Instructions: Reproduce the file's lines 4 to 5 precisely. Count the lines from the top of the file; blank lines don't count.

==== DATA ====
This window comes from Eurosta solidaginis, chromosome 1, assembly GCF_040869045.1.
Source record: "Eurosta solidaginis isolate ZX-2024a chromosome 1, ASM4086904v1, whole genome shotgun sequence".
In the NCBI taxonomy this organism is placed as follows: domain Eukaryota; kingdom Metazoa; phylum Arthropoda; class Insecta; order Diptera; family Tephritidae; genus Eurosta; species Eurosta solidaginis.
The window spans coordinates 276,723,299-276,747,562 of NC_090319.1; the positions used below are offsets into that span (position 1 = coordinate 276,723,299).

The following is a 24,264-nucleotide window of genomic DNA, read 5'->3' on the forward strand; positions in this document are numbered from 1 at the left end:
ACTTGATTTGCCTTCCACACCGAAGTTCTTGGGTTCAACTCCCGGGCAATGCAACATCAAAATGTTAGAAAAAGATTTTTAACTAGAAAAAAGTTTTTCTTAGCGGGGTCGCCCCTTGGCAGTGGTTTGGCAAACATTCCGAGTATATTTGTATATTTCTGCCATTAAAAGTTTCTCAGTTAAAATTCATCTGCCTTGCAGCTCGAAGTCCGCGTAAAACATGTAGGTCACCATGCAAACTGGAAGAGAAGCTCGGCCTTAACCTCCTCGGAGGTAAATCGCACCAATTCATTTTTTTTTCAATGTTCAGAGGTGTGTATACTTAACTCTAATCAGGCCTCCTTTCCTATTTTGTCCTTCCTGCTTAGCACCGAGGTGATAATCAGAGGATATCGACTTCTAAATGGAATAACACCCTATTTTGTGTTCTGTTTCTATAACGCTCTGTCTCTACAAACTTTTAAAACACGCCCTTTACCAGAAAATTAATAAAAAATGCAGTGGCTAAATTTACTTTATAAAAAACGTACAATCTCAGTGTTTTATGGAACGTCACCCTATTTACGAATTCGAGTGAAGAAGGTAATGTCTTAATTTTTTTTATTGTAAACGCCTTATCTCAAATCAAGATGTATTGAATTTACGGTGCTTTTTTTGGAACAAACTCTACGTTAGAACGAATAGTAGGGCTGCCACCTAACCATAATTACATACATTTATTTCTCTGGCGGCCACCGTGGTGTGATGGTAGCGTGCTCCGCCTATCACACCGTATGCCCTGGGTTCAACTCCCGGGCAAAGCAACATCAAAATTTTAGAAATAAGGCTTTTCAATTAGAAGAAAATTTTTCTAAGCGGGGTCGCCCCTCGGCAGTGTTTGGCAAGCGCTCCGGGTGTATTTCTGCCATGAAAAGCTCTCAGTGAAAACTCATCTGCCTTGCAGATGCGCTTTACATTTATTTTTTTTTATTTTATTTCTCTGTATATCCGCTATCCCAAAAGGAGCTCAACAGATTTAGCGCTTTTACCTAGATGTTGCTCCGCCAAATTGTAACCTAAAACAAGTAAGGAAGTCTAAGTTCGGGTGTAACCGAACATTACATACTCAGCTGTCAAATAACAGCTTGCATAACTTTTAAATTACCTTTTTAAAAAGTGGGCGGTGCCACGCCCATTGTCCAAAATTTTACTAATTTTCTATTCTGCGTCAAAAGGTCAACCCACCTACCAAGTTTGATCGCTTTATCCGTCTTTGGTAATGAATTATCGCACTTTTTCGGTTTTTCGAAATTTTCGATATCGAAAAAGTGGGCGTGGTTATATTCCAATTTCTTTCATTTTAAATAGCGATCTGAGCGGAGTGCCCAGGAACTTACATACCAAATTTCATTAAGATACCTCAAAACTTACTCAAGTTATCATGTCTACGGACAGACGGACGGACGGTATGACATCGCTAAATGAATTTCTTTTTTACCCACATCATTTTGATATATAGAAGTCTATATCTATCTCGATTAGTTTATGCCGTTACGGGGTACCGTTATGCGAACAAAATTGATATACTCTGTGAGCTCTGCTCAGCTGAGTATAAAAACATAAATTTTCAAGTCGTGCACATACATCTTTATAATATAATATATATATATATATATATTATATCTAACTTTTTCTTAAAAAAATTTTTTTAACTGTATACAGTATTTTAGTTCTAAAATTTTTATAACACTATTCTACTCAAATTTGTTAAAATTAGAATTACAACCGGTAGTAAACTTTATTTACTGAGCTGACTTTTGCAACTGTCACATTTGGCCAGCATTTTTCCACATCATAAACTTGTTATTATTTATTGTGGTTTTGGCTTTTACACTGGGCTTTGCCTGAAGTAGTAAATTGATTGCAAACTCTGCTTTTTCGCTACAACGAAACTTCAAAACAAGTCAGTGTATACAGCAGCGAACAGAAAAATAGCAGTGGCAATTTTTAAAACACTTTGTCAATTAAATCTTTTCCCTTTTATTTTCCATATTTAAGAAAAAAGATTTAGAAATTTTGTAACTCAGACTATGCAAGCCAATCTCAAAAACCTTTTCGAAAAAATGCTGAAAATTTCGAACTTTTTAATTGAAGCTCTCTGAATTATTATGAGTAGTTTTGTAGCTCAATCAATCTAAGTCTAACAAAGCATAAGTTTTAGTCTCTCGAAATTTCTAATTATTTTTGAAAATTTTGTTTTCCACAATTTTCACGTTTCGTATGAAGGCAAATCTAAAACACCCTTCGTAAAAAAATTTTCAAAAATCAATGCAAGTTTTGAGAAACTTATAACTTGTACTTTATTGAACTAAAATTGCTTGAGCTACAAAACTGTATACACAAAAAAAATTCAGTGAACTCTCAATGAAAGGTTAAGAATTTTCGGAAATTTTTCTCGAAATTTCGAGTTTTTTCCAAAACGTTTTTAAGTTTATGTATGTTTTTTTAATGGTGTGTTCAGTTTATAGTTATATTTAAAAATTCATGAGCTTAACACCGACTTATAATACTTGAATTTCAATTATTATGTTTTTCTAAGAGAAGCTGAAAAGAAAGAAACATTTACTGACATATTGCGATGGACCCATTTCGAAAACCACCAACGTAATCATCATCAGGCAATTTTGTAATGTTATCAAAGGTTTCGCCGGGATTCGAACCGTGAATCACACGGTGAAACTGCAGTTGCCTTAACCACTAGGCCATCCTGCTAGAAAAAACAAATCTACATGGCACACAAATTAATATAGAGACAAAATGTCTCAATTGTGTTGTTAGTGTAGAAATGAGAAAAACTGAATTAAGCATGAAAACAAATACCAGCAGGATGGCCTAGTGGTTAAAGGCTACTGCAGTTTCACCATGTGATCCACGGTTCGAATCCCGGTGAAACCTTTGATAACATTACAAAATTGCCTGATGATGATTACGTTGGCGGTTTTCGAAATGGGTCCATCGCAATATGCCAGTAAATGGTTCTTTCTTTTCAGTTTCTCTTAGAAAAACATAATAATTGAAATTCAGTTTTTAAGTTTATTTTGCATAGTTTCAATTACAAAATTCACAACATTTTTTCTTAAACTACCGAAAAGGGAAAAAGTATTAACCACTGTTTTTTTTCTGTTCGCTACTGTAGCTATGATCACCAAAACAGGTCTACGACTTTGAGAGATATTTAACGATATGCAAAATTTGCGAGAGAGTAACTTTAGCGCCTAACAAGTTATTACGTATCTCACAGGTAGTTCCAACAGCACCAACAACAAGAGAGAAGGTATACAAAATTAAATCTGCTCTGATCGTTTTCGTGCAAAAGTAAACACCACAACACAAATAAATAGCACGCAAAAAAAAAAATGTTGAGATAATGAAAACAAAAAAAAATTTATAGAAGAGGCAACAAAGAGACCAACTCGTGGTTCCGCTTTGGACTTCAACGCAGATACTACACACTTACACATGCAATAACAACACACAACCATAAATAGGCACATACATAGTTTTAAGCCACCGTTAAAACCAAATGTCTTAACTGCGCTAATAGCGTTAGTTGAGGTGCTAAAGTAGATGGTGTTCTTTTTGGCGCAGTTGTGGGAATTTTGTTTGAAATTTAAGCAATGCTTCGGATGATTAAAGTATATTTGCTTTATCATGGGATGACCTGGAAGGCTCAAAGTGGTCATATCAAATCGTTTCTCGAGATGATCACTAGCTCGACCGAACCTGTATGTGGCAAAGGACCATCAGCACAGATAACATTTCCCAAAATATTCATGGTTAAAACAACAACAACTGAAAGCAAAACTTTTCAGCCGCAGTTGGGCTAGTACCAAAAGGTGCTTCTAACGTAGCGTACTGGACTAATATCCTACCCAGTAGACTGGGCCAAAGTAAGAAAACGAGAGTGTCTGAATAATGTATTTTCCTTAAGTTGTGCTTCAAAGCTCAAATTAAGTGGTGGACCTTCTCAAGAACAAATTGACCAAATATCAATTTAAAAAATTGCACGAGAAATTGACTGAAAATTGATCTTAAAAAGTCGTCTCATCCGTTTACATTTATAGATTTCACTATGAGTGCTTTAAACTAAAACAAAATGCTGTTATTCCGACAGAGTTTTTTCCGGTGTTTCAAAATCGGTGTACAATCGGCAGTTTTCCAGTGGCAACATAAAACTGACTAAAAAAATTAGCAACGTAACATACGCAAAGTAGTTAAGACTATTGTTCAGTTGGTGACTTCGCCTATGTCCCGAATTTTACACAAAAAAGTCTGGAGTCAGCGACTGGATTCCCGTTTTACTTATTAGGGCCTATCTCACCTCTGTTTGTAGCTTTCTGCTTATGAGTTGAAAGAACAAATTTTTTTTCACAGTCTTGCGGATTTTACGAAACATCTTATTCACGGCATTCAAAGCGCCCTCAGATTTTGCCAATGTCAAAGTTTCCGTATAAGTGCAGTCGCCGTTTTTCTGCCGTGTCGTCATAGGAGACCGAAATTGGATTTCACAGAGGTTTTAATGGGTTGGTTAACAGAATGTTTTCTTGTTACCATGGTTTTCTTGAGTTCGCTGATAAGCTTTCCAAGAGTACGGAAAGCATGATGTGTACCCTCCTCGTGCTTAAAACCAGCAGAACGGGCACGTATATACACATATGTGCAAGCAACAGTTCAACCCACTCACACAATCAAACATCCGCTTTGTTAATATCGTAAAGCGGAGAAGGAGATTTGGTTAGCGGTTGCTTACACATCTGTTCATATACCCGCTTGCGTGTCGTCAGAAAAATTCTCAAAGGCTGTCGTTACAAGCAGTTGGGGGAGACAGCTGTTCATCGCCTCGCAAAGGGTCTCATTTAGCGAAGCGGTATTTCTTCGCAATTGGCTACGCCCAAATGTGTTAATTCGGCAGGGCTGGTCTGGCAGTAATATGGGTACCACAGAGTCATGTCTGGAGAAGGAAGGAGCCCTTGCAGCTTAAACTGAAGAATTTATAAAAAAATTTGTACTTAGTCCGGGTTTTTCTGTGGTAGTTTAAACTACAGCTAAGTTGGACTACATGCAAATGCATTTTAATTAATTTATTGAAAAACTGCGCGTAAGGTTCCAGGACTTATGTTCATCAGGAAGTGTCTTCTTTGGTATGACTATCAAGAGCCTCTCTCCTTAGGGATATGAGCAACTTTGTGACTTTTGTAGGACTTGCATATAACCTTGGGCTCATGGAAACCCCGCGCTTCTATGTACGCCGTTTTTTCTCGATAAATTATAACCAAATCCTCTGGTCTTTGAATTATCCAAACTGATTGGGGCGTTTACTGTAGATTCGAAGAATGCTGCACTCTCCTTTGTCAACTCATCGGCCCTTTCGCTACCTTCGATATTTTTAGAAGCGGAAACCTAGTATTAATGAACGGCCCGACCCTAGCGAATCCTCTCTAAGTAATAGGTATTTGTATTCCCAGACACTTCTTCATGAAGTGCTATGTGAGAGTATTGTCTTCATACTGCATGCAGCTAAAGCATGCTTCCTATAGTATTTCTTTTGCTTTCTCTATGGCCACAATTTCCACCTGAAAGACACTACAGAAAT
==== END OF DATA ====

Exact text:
The window spans coordinates 276,723,299-276,747,562 of NC_090319.1; the positions used below are offsets into that span (position 1 = coordinate 276,723,299).

The following is a 24,264-nucleotide window of genomic DNA, read 5'->3' on the forward strand; positions in this document are numbered from 1 at the left end: